You can gift it to her and both you and your wife would use $250,000 of your lifetime gifting exemption ($1,000,000 each). However, in order for your daughter to use the IRC Sec. 121 exclusion (i.e. $250,000 exclusion if single/$500,000 if MFJ) she has to have OWNED and USED the property as her principal residence for two out of five years as of the date of sale. Thus, after you gift it to her she still has to wait two more years in order to take advantage of the full exclusion.
If you make the gift, both you and your wife would be required to fill out gift tax returns (i.e. Form 709) for the year of the gift. As I mentioned above, you each would use $250,000 of your $1,000,000 lifetime gifting exemption assuming you both agree to split your gifts. You may gift up to $1,000,000 each during your lifetimes before you have to begin actually paying the IRS gift tax.
Depending on your intentions, you might consider making a charitable gift of the property (assuming its debt free) to a charitable remainder trust (i.e. CRT). The CRT is a trust that is a charitable entity that receives the property and sells it free of tax. The proceeds are reinvested, unsually in a pool of securities, and a set percentage of the portfolio (usually, 5-8% of the value) is paid out to an income beneficiary quarterly. In calculating the potential payouts to the income beneficiary, the tax law provides that at least 10% of the CRT assets must go to the 501(c)(3). Thus, depending on your ages (and your daughter's age) you may be able to structure an income stream to yourselves or to your daughter (via gifts of the income or as a secondary income beneficiary). Once the "income" beneficiary passes away, then the remaining assets in the trust goes to a 501(c)(3) charity you select. The income received by the beneficiary is taxed generally as a mixture of ordinary and capital gains income.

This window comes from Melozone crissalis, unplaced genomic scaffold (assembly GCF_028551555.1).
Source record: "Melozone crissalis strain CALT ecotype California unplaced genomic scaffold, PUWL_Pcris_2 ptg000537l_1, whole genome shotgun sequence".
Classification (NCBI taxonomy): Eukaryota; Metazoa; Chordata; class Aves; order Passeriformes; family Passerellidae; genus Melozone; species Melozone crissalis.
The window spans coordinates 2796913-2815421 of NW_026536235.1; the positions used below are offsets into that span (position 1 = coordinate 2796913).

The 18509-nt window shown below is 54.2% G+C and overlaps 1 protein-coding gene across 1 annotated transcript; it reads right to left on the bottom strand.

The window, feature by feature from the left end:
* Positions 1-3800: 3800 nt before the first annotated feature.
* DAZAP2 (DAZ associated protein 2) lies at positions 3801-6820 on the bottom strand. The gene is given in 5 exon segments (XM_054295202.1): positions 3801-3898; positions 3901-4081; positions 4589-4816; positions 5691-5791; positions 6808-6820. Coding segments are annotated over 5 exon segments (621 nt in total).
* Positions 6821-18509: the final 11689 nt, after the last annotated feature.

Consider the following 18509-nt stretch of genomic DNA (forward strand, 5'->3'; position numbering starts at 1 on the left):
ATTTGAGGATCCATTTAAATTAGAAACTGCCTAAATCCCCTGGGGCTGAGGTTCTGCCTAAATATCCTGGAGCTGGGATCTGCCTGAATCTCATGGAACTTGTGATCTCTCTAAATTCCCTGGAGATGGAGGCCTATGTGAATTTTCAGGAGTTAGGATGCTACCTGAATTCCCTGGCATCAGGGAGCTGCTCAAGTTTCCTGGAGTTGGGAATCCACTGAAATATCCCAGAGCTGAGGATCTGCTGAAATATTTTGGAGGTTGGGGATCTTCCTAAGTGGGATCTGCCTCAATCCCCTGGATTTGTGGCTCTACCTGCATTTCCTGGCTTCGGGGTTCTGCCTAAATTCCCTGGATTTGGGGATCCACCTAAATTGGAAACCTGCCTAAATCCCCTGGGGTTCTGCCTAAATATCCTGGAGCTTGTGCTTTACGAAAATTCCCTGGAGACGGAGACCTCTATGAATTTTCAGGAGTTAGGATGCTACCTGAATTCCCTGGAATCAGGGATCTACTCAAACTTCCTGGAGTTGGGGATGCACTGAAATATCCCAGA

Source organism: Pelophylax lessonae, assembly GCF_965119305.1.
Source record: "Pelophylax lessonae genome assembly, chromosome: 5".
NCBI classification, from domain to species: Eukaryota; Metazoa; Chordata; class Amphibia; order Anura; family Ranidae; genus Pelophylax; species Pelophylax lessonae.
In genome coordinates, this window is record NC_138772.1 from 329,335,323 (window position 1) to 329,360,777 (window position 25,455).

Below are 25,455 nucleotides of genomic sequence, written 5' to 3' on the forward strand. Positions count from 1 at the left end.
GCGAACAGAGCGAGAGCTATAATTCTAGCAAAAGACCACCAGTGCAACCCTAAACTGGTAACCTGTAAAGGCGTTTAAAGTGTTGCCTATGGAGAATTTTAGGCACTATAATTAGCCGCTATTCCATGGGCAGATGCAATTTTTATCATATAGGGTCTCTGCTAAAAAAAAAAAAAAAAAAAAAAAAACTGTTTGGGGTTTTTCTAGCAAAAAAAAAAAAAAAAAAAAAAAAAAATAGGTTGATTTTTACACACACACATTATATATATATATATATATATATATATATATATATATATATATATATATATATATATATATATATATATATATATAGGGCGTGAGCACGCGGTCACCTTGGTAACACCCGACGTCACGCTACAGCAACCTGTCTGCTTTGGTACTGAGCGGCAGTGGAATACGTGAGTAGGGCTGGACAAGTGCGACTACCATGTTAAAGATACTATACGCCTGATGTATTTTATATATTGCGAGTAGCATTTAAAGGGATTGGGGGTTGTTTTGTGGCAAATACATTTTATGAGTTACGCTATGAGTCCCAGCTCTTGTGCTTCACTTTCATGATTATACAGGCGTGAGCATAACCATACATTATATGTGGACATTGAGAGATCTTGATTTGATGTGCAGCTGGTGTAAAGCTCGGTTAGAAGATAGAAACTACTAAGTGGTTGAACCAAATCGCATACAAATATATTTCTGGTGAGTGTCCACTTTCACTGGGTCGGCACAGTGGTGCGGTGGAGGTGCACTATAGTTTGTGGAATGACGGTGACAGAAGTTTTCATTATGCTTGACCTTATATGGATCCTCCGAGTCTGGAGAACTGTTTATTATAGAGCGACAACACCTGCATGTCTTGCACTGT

If you sell the property you will obviously have to pay capital gains tax (max 15%) on the gain. CA treats gain as ordinary income. So on a net basis your looking at a tax cost that will be roughly equivalent to 22% of the gain.